Watch this page daily for quick handy tips and quotes, some of which are from our loyal members and fans! If you would like to contribute, email your tip to: email@example.comClick on each Tip/Quote Title (in blue) to make comments.
"Every pull and resistance in the horse's neck originates in the back." ~ Stefan Wolff
"A tense horse's lateral suppleness can be improved by very forward canter leg yields." ~ Carl Hester
"Long term goals keep you from being frustrated by short term failures...pause....breathe...sigh..repeat...." ~ Carrie Allen
"Lesson quote of the day (in reference to her horse being crooked) - He feels like two men in a horse suit who aren't speaking to each other! (identity of student being protected :)" ~ Carrie Wehle
The quieter you become with your aids, the more detail you can hear and feel.
"Many riders in the name of impulsion, put too much tension in their horses. Others in the name of lightness, have their horse 'abandoned' (without a sufficient connection). The truth of equitation is in between those two extremes." ~ Nuno Oliveira
When trying to improve the activity and engagement of your horse's hind legs in downward transitions, think of a trot in place and dancing your way to the walk or halt.
When you have a good contact, your horse can feel your thoughts transmitted through the reins.
"One of the goals of dressage is to recreate the natural beauty of the horse’s gaits under the rider, so that the horse moves as beautifully under the weight of the rider as he does at liberty. In order to achieve this, the swinging of the horse’s back has to pass through the seat of the rider undiminished. The back has to be able to rise and fall with the same ease, regardless of the rider’s presence. If the rider merely sits passively, his weight alone can sometimes be enough to diminish the freedom of movement of the horse’s back. In these moments, the rider has to enhance the upswing of the horse’s back with an active contraction of his abdominal muscles, which helps the rider’s pelvis to swing more forward-upward, without tilting forward, however." ~ Thomas Ritter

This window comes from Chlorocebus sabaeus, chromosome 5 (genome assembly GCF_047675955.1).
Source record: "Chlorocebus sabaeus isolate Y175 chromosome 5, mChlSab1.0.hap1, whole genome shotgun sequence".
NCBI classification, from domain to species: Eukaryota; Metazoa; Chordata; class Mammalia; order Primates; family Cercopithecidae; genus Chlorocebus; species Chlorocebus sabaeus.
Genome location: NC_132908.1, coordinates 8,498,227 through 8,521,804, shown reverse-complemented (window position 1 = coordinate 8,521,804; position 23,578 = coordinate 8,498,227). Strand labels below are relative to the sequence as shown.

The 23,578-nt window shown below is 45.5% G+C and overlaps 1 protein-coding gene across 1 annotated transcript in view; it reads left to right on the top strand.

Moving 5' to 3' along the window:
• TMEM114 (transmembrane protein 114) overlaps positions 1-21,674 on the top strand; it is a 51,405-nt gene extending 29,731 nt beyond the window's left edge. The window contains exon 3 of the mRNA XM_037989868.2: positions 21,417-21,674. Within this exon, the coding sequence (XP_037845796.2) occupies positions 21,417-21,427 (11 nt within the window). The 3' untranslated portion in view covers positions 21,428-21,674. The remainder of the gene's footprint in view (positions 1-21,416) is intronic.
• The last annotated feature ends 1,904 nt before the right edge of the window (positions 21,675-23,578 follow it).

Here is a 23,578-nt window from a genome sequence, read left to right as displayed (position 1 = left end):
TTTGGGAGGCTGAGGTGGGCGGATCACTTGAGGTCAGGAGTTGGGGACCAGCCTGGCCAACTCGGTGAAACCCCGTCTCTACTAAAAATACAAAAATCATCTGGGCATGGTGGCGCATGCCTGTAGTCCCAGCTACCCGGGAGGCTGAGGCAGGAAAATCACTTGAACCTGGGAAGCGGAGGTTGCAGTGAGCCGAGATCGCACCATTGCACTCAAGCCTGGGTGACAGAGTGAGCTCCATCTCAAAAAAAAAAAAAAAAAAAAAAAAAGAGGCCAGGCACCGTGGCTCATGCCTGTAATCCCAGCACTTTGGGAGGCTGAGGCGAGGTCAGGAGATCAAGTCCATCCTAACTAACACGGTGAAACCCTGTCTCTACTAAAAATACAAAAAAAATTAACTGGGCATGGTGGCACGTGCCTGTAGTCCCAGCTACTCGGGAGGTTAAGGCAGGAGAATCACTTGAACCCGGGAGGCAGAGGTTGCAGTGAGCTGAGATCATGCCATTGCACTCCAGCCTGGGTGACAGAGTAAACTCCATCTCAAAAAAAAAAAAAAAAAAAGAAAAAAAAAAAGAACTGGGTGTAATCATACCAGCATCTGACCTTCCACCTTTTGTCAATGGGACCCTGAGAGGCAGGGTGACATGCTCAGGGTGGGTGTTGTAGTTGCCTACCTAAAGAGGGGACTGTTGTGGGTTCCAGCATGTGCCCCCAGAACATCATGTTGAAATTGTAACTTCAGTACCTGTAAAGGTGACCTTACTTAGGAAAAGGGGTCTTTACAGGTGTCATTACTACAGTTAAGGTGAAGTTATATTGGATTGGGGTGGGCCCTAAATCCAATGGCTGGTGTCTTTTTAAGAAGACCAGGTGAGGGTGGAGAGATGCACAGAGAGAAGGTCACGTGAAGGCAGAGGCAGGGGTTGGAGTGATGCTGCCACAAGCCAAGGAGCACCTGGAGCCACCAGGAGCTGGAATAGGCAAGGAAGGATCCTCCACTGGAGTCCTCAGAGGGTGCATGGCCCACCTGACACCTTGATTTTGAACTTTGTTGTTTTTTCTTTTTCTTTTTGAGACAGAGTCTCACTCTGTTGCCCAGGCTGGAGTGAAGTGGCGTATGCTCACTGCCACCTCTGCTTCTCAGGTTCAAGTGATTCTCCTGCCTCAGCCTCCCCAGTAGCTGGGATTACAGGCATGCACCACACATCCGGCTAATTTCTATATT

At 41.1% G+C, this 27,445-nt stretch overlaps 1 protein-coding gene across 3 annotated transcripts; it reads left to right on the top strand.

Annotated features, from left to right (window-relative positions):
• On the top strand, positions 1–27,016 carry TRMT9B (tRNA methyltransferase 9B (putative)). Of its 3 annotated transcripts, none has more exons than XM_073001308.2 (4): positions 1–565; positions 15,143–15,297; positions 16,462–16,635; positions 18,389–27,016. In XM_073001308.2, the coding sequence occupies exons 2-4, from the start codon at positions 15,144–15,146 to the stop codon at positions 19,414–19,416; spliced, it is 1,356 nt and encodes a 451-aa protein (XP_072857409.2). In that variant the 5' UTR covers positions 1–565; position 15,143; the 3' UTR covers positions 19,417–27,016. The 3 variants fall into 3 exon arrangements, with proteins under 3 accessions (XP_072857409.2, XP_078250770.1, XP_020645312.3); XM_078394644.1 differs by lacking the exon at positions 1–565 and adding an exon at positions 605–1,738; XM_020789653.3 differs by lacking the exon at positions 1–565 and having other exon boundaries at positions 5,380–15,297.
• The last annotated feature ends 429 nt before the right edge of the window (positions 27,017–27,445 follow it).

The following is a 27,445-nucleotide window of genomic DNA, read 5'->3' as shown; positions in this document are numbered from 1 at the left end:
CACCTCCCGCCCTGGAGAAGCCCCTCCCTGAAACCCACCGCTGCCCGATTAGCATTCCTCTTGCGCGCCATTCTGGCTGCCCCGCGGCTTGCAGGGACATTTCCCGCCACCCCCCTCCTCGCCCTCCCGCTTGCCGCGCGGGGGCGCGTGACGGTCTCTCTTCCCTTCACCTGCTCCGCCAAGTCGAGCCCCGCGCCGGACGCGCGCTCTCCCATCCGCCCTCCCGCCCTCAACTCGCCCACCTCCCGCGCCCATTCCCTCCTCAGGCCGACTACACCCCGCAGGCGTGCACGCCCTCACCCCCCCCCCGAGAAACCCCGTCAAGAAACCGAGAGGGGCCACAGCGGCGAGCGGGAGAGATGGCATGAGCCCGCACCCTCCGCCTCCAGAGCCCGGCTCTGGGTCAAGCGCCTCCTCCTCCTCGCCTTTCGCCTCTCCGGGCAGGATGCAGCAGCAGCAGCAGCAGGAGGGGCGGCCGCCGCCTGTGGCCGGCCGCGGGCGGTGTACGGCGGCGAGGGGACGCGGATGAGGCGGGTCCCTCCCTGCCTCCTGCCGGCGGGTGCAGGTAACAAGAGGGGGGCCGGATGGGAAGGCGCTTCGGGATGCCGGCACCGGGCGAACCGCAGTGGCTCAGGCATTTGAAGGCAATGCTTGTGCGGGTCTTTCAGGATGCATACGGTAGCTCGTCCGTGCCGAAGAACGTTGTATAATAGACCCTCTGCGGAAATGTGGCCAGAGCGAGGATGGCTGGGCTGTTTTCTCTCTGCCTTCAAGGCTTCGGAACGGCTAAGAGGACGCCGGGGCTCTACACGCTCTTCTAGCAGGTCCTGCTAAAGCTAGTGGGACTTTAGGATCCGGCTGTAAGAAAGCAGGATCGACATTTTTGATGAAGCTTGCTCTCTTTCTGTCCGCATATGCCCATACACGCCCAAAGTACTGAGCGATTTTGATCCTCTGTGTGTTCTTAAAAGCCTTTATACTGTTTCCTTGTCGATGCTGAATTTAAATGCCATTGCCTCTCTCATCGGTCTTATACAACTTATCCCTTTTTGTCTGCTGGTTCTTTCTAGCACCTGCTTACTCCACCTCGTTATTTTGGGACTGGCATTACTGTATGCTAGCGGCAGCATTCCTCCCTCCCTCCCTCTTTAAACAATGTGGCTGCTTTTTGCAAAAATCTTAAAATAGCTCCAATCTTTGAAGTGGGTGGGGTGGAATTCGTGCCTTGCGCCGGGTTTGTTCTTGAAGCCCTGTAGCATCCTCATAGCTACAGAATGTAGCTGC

You have to push YOURSELF to get better, because no one is going to do it for you.
The difference between good riding and bad riding is that good riding is difficult to see.
A rider's hands can only be as good as the arms they belong to.
"The half halt is essential to change the horse’s balance because it creates engagement. Engagement has two parts. First, the horse carries more weight behind by shifting back onto the hind end. Then, because he activates his core muscles, he is able to lift the forehand." ~ Kathy Connelly
"The harder you work, the better you get... if you remember to work harder at getting better." ~ Jimmy Wofford
A rider's rigid elbows will cause the horse's back to become correspondingly rigid.
"You’re not going to get a quicker reaction by digging in your spur. If you’re standing on one foot and someone comes behind you and scares you, you’re not going to put your foot higher in the air. You’re going to put it on the ground." ~ Robert Dover
"We all experience struggles, but your attitude is what makes you a winner, not the trophies or ribbons." ~ Mellisa Davis Warden
"Do I still get butterflies? You bet! Adrenaline is an important part of the deal." ~ William Fox Pitt
Many horses need to be in true self carriage to regularly jump cleanly in the show jumping phase. Meaning that you have to be able to soften the reins in front of each jump without the horse changing their canter.
The worse a person rides, the more likely they are to blame it on the horse when things go wrong.
"The engine has got to be revving, and then you put your pedal to the floor and it will go. Sometimes you have to get the engine screaming." ~ Chris Bartle
It's not a half halt if you don't release all of your aids at the end of it.
"A horse doesn’t get collected through hand and spurs, but through exercises." —Georg Theodorescu
An anxious horse will tend to not hear your aids very well, as his nerves will override them. Your first goal needs to be to get him to relax.
When you feel the adrenaline beginning to boil in your horse while schooling, go back to something easy, or it will likely only get worse.
The horse shows improved self carriage and more expression and cadence in his gaits, not as a result of the rider doing more, but by the horse doing more and the rider less and less.
In no way does holding a horses neck in a position build up correct muscle. The topline muscles that you are looking for are only developed by the horse using his whole body correctly. Which will not be achieved by using the reins, or a gadget like draw reins, to hold the horse's head down.
The most difficult horses are almost always the best ones in the end. Often because they are so darned SMART.
Don't confuse being left behind over a jump with a defensive seat on cross country. They are very different. The rider who is in a defensive position on cross country is a nickel behind the motion, while still not interfering with the horse in any way. The rider who is left behind is catching the horse in the mouth and slamming their backs on landing, both the ultimate punishment for the horse jumping the fence. If you are getting left behind often, it may be time to move down a level and work on your basics.
A major key to success lies in the rider's ability to differentiate between resisting and pulling on the reins.
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